MSC Divina floats out from drydock

Early Saturday morning,  MSC Divina, the third ship in the Fantasia class, had a successful float-out from the STX France drydock at St. Nazaire.

The $804 million new ship was towed by eight tugboats through the Loire estuary to her berth where she will be outfitted and work completed in May 2012. She will be the 12th ship in the MSC fleet which boasts the youngest fleet in the cruise industry.

MSC Divina towed from her dry dock in Saint-Nazaire France
Following a successful float-out, MSC Divina is towed from her dry dock in Saint-Nazaire France

“Today marks the start of the final one-million hours of work required to ensure MSC Divina is ready for her debut on May 26, 2012 in Marseille, France,” said Emilio La Scala, general manager of MSC Cruises’ technical department.

The design theme for the MSC Divina is that of a divine goddess, with Sophia Loren representing the same. Once again, Sophia Loren will be deemed the Godmother of the MSC Divina. Sophia Loren is the Godmother for several of the newest ships of MSC including the MSC Poesia, Fantasia and Magnifica.

In keeping with this theme, the ship’s 18 decks (13 decks are for passengers) will be named after the gods and goddesses of Ancient Greece which includes Urano, Afrodite, Aurora, Giunone, Artemide, Zeus, Mercurio, Cupido, Iride, Minerva, Apollo, Saturno and Elios.

Sophia Loren at the christening of the MSC Fantasi
Sophia Loren at the christening of the MSC Fantasia

As no three sisters are exactly alike, the MSC Divina will have a few subtle differences from her older siblings, the MSC Splendida and MSC Fantasia. A unique concept in shipboard pools is the gorgeous Infinity Pool in the aft of the ship, with its “beach zone” adjoining the glass balustrade, offers a unique view of the ship’s wake fading into the sunset.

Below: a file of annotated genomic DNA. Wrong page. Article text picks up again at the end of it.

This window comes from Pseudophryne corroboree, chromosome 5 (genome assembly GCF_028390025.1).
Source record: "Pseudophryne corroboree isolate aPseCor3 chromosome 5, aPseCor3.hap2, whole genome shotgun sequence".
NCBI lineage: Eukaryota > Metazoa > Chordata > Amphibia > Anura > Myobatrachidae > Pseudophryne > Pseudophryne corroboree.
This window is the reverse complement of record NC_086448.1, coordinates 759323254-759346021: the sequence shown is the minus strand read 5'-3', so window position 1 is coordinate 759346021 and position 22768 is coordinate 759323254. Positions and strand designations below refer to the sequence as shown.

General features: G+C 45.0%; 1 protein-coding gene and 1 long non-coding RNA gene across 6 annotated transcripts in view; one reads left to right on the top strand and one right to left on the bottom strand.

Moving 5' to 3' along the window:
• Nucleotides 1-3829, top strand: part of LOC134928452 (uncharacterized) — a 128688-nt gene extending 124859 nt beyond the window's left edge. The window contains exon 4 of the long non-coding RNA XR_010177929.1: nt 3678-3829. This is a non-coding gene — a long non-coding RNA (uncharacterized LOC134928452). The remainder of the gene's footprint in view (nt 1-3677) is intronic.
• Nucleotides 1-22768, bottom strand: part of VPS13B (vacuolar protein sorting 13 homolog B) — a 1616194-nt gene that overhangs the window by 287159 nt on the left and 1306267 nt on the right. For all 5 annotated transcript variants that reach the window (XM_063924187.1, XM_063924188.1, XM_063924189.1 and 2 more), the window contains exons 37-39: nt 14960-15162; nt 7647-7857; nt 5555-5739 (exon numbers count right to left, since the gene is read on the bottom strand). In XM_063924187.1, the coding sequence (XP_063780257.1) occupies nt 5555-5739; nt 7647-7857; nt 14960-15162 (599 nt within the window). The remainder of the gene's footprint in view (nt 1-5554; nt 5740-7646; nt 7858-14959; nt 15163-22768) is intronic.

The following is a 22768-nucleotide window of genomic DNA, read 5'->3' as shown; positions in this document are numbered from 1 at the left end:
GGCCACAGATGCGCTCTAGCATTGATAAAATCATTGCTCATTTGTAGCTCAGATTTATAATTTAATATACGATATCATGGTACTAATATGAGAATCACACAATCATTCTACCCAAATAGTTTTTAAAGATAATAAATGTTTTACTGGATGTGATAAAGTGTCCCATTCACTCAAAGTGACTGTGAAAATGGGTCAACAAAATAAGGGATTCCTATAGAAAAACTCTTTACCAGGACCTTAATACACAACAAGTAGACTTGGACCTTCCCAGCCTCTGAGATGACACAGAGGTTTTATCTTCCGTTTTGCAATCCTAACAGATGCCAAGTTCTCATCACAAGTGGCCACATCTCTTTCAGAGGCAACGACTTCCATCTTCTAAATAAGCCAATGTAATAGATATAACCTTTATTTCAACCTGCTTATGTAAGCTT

Following a new ship design trend, there will also be a “serenity” area at the aft Garden Pool, where guests can relax and unwind in quiet comfort.

Again MSC has repeated the ship within a ship concept with the Yacht Club class offering the ultimate in luxury, privacy and personal service combined with world-class leisure and entertainment.

Unlike her sister ships, there will be an additional 100 staterooms built on the MSC Divina. This seems to be an industry-wide trend; Celebrity, Royal Caribbean and others are all adding more cabins when their ships go into drydock or on their sister-ships newbuilds. When you are dealing with ships carrying 4,000 passengers, a scant 200 additional guests is not even noticed.

In keeping with a going-green and energy efficiency commitment, technical changes on MSC Divina include more powerful propulsion motors, rated at 21.8 MW each (compared to 20.2 MW on the MSC Splendida); new alternators, and state-of-the-art HVAC chillers. The ship will feature a new reverse osmosis system for fresh water production that requires 40 percent less power, therefore, providing less of an impact on the environment.

The MSC Divina will sail 7-night Mediterranean cruises to Italy, Greece, Turkey and Croatia.


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